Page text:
In recent years—thanks in large part to amateur music blogs—popular interest has surged in early examples of international music originally released on 78 RPM discs. For many decades, record companies in the U.S. released music from all over the world—some recorded abroad, some by immigrants living here—and marketed it to immigrant populations hungry for the sounds of home. Record companies in Europe, Asia, and Africa were doing the same, putting out everything from traditional music to various stripes of pop. For the most part, all of that music has been lost to time, and despite occasional efforts like Yazoo's great The Secret Museum of Mankind
series, it seemed unlikely that anyone but record collectors would ever get to hear this stuff. That's all changed in recent years, of course, as great blogs like Excavated Shellac
and DIY producers like Ian Nagoski
have taken matters into their own hands.
Today NPR Music posted a fantastic feature called 78 78s: In Search of Lost Time, put together by Nagoski—whose label Canary has released great albums by Marika Papagika and Abdul Karim Khan. It's a four-plus-hour streaming program, consisting of 78 tracks and commentary. I've only just started listening, but Nagoski is an excellent researcher and historian, and this program is about the best way you could dream of to get led down the rabbit hole of historical ethnic music.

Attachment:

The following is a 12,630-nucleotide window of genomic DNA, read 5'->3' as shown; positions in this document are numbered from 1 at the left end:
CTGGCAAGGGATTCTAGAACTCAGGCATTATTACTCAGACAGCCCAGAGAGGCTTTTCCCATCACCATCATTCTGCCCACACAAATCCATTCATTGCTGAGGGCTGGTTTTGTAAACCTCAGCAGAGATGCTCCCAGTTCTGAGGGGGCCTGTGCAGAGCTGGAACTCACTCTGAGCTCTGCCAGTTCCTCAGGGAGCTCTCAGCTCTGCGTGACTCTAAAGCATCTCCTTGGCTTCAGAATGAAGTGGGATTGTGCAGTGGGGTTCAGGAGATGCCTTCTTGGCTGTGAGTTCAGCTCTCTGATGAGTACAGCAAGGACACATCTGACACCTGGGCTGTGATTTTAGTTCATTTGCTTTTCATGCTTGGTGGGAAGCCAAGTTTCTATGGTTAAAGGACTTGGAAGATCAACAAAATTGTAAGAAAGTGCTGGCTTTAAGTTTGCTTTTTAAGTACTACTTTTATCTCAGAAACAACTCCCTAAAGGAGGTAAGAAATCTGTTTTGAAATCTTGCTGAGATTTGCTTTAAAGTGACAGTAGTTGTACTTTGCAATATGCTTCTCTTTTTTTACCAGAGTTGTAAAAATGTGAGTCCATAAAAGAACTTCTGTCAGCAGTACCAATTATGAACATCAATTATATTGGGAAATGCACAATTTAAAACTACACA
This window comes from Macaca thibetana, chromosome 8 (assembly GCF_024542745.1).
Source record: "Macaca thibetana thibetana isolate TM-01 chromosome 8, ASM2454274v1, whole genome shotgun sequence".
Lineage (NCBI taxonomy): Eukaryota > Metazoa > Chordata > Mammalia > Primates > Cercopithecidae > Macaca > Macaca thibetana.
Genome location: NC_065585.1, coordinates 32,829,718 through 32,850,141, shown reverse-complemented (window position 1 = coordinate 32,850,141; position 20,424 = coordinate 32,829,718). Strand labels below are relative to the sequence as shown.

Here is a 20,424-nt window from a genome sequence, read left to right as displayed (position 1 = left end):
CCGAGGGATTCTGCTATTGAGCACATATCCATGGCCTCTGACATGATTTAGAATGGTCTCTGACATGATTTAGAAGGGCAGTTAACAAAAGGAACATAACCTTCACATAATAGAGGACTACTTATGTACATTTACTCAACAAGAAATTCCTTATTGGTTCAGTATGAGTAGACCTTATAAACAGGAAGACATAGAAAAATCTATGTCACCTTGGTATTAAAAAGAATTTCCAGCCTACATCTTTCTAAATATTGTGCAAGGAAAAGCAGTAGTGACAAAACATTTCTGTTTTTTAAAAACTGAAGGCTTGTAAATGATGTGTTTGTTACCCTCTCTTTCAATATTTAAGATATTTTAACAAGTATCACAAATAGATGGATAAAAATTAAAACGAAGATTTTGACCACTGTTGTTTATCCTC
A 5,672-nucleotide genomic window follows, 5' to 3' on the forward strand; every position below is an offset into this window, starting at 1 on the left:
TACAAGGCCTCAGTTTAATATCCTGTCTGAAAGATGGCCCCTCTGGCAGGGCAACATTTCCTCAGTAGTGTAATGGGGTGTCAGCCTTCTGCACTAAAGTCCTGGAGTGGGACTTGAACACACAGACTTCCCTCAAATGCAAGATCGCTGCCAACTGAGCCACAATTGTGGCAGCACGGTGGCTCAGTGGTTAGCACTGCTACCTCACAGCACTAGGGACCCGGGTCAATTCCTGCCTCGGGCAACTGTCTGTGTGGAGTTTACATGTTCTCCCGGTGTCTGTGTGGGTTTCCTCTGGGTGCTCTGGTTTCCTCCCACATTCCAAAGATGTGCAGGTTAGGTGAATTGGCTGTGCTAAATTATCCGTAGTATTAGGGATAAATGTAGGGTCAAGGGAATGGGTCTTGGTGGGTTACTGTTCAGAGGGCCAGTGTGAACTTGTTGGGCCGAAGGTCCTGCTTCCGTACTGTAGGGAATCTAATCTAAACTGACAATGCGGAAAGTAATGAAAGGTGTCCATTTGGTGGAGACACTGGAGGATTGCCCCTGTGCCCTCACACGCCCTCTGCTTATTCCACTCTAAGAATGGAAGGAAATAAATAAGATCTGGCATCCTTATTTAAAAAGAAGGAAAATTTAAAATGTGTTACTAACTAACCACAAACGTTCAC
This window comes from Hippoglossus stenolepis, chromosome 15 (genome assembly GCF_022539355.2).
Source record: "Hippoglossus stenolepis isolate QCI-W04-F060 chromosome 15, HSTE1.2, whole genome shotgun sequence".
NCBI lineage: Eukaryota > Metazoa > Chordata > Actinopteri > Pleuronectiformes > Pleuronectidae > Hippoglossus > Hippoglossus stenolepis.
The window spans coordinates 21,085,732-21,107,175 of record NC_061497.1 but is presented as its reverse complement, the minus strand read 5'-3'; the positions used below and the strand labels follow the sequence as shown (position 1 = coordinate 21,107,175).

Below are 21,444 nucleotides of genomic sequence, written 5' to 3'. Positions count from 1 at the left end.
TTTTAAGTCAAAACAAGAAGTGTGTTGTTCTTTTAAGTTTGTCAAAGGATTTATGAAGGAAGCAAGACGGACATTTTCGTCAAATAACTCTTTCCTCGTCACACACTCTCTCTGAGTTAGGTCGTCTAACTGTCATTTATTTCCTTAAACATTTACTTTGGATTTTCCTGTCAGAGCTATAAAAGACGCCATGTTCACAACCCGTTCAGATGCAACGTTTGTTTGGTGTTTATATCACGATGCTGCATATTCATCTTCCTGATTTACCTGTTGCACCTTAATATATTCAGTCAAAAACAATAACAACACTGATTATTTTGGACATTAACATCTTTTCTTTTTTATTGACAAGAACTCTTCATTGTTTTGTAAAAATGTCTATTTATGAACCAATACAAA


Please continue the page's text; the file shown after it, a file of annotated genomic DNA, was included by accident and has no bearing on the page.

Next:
Machito, El Padrino (Fania)
Larry Polansky, The World's Longest Melody (New World)
Sway Machinery, The House of Friendly Ghosts, Vol. 1 (JDub)
Ted Lucas, Ted Lucas (Riverman Music)
The Modest Jazz Trio, Good Friday Blues (Pacific Jazz)